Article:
Q. Fifty-five years ago, when I was young and stupid, I had a child out of wedlock and placed the baby up for adoption.
Fast-forward to now. I am married to a different man and have a 48-year-old daughter and a 38-year-old son. I have two grandchildren. My husband knows about my indiscretion, but it never comes up in discussion.
Sometimes I struggle with the question: Do my adult children have the right to know that they have a half-brother somewhere? My gut tells me no: “Let a sleeping dog lie.” “Why open up a can of worms?”
I know my husband would definitely be against telling our kids about this. We are elderly people and just want to live peaceful lives.
Did I just answer my own question? I’m wondering what you think.
A. As long as you see this long-ago pregnancy only as a mistake, an indiscretion, or something that resulted from your own stupidity, you won’t have any motivation to tell the story.
And as long as you see this truth as a “sleeping dog” or a “can of worms,” rather than a story about actual human beings, then yes, you will keep a tight lid on it.
I see this as an important and very rich part of your own personal history.
Alas, I cannot answer your question for you. Yes, I do believe your children have the right to know about a sibling. Not knowing anything about you — or them — I’d like to think that your children might be shocked but would ultimately be very understanding about this long-ago choice.
The child you gave birth to might also be searching for his own biological relatives. Yes, you have the legal right to deny him this knowledge, but should you?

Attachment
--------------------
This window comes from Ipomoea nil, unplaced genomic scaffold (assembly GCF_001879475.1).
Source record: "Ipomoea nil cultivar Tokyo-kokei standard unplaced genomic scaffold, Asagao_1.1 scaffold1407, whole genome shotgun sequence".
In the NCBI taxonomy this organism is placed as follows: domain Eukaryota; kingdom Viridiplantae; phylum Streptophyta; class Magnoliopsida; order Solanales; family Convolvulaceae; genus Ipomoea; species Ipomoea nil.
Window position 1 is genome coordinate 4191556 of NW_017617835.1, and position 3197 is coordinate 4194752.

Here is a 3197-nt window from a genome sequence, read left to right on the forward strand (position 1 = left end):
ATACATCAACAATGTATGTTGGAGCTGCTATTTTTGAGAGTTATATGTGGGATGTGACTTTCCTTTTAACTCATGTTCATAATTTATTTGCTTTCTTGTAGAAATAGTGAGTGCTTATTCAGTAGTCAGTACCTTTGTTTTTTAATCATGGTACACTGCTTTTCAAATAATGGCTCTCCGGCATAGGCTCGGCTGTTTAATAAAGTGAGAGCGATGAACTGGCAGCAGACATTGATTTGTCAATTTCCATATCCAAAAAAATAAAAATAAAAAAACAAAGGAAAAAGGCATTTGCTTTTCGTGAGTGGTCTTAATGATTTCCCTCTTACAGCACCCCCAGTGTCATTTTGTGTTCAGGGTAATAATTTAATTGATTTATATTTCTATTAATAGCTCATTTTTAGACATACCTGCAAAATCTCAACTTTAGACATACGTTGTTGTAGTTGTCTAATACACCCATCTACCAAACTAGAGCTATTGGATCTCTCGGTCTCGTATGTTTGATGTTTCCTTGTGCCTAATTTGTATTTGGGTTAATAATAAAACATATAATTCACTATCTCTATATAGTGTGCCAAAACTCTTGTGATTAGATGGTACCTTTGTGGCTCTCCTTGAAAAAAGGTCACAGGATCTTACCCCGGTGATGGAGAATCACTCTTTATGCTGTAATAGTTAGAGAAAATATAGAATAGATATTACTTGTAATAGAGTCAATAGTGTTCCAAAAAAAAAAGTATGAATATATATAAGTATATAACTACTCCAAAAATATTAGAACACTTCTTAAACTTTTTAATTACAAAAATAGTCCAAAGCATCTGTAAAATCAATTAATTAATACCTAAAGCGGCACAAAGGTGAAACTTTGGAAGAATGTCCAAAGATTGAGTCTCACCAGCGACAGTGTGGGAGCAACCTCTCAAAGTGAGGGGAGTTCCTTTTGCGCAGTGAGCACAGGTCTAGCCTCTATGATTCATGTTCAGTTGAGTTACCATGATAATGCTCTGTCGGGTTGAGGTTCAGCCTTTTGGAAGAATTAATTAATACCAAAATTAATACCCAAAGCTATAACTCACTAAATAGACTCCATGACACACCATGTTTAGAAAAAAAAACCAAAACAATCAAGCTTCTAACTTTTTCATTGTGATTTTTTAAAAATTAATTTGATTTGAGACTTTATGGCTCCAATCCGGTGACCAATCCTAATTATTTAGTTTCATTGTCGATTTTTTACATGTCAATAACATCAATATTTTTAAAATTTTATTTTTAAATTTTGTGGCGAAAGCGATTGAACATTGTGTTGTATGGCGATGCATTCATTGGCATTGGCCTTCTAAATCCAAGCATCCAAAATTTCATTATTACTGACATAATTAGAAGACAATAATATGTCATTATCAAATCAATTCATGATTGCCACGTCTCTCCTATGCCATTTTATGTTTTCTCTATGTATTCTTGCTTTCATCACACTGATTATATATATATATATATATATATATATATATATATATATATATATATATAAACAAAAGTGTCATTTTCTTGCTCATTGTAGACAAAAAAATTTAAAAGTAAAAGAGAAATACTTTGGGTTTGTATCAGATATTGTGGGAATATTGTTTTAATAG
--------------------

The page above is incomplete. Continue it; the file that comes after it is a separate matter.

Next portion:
I do know this: The ubiquity of household DNA testing kits is forcing a lot of stories like yours out into the open. A simple dab of spit can reveal all. You can either try to control the narrative now or deal with family members down the road who would be shocked by the story, and also dismayed by your silence.
Like that long-ago choice you made, this one won’t be easy, but maybe you’ll choose a brave uncertainty over peace and quiet. It really is up to you.
A counselor would help you to sort out your thinking, and also find the right words to say.
Q. My brother is a widower and a single dad. His wife died two years ago due to cancer and he is raising his 9-year-old daughter.
He is now starting to date again, and met a nice girl on a trip to another country. Even though they don’t live in the same place he is very invested in the relationship with his girlfriend. Whenever he is not working, he talks with her over the phone and video calls.
I’m very happy for him, but now, due to this, my niece is complaining that my brother is not giving her any time. She says he spends day and night on the phone and is not spending time with her. I have shared some time with them over the weekends and, sadly, my niece is not exaggerating.
I really don’t want to get involved, but I would like my brother to realize that my niece is missing their father-daughter time. I would also like for her to understand that it is nice for him to be in a relationship.
How can I help them? Do you have any suggestions?
A. You should talk to your brother about this. Ask him to be more aware of the amount of time he is devoting to this new relationship.
Given that they are conducting the relationship remotely, hours spent on the phone would be very alienating to his daughter. He needs to be present for his daughter — physically, mentally, and emotionally.
You should also offer to spend as much time as possible with your niece. Yes, you can explain to her that it’s a positive thing for her father to embark on another relationship, but no grieving 9-year-old is going to embrace this concept.
Q. “Nervous” wrote about how his mother-in-law interferes with their parenting — over FaceTime!
The woman isn’t even in the room with them and they allow her to control them!
SCRATCHING MY HEAD
A. An overwhelming person doesn’t need to be physically present to make themselves heard. I hope these new parents draw some very firm boundaries.
Amy Dickinson can be reached at email@example.com.